The Egyptian Ministry of Defence concluded an agreement with Russia’s Uralvagonzavod (UVZ) corporation and arms export agency Rosoboronexport to license-build 500 T-90MS main battle tanks. Egypt Army intends to take out of service all the old T-55/54 and T-62 main battle tanks, as well as all the relatively old Hefton tanks, and replace them with T-90 tanks. The Russian defense industry, Uralvagonzavod (UVZ) corporation will build a facility to assemble T-90MS tanks under license in Egypt, following agreements signed with Moscow. Complete localization of T-90MS tanks in Egypt is not anticipated, as a large number of parts of T-90MS tanks will be imported from Russia.
The Egyptian Army has numerous tank troops. Of more or less modern combat vehicles, Cairo has 34 T-80U tanks and 1,100 M1A1 Abrams. 840 T-54/55 units and 500 T-62 units, only 200 are in service, the remaining are in storage. There are still 300 old American M60A1 and 850 M60A3. The Egyptian Army is preparing to operate only two types of tanks in its future armored units: the American Abrahams and the Russian T-90s. The Egyptian Army will equip its armored divisions with T-90 tanks, while Abrahams M-1 models, will pass to the armored divisions subordinate to the mechanized divisions in the Egyptian Army.
T-90MS also known as T-90SM, it is an updated export version of the T-90 main battle tank. It is equipped with a 1,130 hp engine, a PNM Sosna-U gunner view, a UDP T05BV-1 RWS with a 7.62 mm machine gun, GLONASS, inertial navigation systems, new Relikt explosive reactive armour (ERA) that covers more of the tank, and a steering wheel. A new removable turret bustle is included, which provides storage for eight additional rounds. The T-90MS is ready for serial production. 4 video cameras provide a 360Â° view of the environment, while the tank is more connected to command. The T-90MS has an upgraded thermal imager that can detect tanks over 3300 meters away.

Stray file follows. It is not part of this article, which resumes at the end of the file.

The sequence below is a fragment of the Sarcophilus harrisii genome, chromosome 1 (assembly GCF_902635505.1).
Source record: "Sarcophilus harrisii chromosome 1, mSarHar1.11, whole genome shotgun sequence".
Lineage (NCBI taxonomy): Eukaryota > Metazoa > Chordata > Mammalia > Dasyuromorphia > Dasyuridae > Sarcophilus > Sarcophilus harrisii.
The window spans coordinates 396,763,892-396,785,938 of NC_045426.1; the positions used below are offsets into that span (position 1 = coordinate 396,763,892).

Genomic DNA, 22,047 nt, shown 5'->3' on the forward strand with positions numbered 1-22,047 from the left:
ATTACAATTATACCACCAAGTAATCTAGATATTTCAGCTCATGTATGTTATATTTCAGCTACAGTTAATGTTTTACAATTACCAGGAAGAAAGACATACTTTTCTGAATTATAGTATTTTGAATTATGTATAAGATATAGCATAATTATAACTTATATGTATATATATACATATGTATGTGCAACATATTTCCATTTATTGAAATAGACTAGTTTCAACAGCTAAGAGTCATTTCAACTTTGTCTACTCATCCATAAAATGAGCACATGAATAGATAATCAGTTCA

The T-90MS improved armor is slightly less resistant to the affects of a nuclear attack then previous T-90S model. An auxiliary diesel engine is meant to be used during stops allowing for better fuel efficiency while producing less heat than the main engine, making the vehicle less noticeable in the infra-red spectrum. The T-90MS tank is intended for the export market and was unveiled at the Defexpo India exhibition in March 2012. The Indian Army is the world’s largest operator of T-90 tanks and would be interested in upgrading the existing fleet to the MS standard. Export customers could get a 1,130-hp V-92S2F diesel engine powering their T-90MS tanks.